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  • IPFW Institute Hosts the Crisis of American Democracy Conference
For Immediate Release
April 13, 2012

IPFW Institute Hosts the Crisis of American Democracy Conference

Key Info

  • Crisis of American Democracy Conference
  • Friday and Saturday, April 27-28, 2012
  • 9 a.m. to 6:30 p.m., Neff Hall, Room 101
  • Keynote Friday at 9 a.m.: Thomas Altizer, "The Groundlessness of America"
  • Free and open to the public

FORT WAYNE, Ind.The Crisis of American Democracy is the theme for the 2012 National Conference sponsored by the Human Rights Institute for the Center for Applied Ethics at Indiana University-Purdue University Fort Wayne (IPFW).  The two-day event is Friday and Saturday, April 27-28, from 9 a.m. to 6:30 p.m., in Neff Hall, Room 101.  The conference is free and open to the public.

The keynote speaker for the conference is Thomas Altizer, professor emeritus, State University of New York at Stony Brook.  His presentation, The Groundlessness of America, is Friday, April 27 at 9 a.m.  Clark Butler, professor of philosophy and director of the Human Rights Institute, says Altizer is The most creative American theologian of the last half of the 20th century.  He appeared on the cover of Time Magazine in 1966 and is still publishing at 84 years of age.  He gained celebrity status as the author of The Gospel of Christian Atheism (1965) and as the most prominent and radical figure of the death of God movement in the counterculture of the 60's.

The agenda for the conference is as follows:                                                                    

Friday, April 27                                                                                                             

FREEDOM OF SPEECH AND THE SECURITY OF THE INTERNET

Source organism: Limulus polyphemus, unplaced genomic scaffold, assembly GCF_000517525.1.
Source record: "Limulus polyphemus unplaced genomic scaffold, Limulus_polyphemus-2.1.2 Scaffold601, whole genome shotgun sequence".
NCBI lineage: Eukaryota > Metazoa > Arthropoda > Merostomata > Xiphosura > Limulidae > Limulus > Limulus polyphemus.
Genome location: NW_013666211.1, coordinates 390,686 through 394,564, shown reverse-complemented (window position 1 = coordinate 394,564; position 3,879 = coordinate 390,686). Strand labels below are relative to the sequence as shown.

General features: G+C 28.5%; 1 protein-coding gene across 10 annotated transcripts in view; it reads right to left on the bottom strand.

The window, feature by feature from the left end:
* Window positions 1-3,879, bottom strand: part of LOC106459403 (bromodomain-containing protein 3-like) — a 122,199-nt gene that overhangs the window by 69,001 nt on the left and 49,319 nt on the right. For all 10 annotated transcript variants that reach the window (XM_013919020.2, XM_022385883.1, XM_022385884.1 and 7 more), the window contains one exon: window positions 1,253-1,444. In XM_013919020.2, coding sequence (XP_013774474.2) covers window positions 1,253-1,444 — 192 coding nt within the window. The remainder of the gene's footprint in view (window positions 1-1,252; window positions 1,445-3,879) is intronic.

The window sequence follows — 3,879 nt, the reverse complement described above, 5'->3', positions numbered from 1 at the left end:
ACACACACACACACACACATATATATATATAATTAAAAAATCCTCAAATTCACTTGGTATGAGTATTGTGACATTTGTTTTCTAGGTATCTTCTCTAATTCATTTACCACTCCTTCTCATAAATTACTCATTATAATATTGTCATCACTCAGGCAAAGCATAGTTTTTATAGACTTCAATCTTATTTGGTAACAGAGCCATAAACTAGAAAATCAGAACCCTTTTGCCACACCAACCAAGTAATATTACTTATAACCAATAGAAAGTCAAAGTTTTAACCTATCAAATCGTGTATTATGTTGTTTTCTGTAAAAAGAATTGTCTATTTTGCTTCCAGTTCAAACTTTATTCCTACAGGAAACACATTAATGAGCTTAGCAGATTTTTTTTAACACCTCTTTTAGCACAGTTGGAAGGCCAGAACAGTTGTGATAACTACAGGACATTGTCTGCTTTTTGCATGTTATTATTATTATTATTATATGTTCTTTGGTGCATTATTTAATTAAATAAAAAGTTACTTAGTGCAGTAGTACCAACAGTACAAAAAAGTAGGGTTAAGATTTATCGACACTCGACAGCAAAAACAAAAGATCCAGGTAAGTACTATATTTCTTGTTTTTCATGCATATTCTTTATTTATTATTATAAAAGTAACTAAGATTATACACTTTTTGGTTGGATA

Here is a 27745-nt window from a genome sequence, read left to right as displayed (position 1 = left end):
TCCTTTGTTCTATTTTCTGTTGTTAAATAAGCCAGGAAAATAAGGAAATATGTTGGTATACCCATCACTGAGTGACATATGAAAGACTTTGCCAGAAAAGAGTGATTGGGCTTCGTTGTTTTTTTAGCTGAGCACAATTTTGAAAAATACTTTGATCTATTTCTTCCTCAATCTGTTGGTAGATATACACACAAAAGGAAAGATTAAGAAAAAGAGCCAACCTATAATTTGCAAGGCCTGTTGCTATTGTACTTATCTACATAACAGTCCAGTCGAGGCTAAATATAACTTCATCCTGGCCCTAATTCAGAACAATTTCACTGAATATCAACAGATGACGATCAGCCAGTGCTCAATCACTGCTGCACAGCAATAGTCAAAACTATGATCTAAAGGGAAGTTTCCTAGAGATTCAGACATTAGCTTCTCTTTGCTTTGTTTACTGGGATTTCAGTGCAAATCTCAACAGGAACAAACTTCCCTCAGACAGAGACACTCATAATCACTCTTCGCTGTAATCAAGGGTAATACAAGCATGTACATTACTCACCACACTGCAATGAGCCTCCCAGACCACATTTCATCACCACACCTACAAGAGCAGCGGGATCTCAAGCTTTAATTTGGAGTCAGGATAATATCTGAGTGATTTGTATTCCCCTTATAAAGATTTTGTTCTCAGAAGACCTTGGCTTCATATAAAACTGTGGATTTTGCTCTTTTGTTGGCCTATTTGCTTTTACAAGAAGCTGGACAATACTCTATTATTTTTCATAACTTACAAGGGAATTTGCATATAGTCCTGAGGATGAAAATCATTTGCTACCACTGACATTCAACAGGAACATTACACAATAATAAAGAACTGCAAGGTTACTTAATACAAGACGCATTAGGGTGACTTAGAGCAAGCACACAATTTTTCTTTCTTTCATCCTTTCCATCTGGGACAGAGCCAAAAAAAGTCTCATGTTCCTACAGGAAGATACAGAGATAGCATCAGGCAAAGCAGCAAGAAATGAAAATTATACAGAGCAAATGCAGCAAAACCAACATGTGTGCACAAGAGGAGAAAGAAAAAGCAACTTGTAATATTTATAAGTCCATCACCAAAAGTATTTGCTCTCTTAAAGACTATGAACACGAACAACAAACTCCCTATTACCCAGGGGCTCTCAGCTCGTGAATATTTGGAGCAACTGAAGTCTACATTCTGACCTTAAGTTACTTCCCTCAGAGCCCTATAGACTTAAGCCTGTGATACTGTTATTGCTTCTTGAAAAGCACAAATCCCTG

10 a.m.  Michael Falgoust, instructor, Department of Philosophy, Tulane University, “Communication, Capitalism, and Participation in Democracy”

11-11:30 a.m.  Coffee Break   

11:30 a.m.  Asaf Bar-Tura, instructor, Department of Philosophy, Loyola University Chicago, “The Meaning of Political Action in the Digital Age”

12:30-2 p.m.  Lunch


2 p.m.   Wendy Lynne Lee, professor, Department of Philosophy, Bloomsburg University of Pennsylvania, “The Crisis of American Democracy and Why Hydraulic Fracking Epitomizes It”

3 p.m.  Herschel McDivitt, director, Oil and Gas Division, State of Indiana, “What is Fracking, After All?”

4-4:30 p.m.      Coffee Break 


4:30 p.m.  Clark Butler, Philosophy Department, IPFW, “New Historical Materialist Research into the New Global Corporations”

5:30 p.m.  Timothy Huson, associate faculty, Saint Louis University, “The Spirit of the Individual: The Common Chinese and American Struggle for Democracy”           

Saturday, April 28

GRASS ROOTS REPONSES TO THE CRISIS OF AMERICAN DEMOCRACY                                                                      

9 a.m.  Lissa McCulloch, independent researcher; member, Occupy Los Angeles, “Occupying the Crisis”

10 a.m.  Marisol Brito, visiting instructor, Department of Philosophy, Hamline University and Alexander Fink, Department of Philosophy, School of Social Work, University of Minnesota, “Asking the Right Questions of the Occupy Movement: Occupy Wall Street as Challenging Societal Failures of Personal Responsibility and Accountability”

11-11:30 a.m.  Coffee Break   

11:30  Terence Meehan, Department of Public Administration, Rockefeller College of Public Affairs and Policy, State University of New York at Alban, and Brandon Morgan-Olsen, biological futures research associate, program on values in society, University of Washington, “The Obligation to Interpret: A Response to the Deliberative Contributions of the Tea Part and the Occupy Movements”

RECONCEIVING DEMOCRACY AND THE QUESTION OF ITS EXISTENCE                                                                             

2 p.m.  Invited Guest Speaker:  Milton Fisk, Emeritus Professor of Philosophy, Indiana University, “Our Democratic Modernity”

3 p.m.  Danielle Wenner, postdoctoral fellow, Department of Bioethics, Cleveland Clinic, "Inequality and Democracy: Toward a Fuller Conception of Democracy”

4-4:30 p.m.  Coffee Break

4:30 p.m.  Andrew Kolin, professor, Department of Political Science, Hilbert College, “Police State America:  The Failure of Political Democracy”

5:30 p.m.  Sarah McVey and Theodora Giallouri, Department of Political Science, Western Michigan University, “Words of Imperialism: The Iraqi Invasion through the Lens of the Peloponnesian War”

For more information on the conference, contact Butler at 260-481-6364 or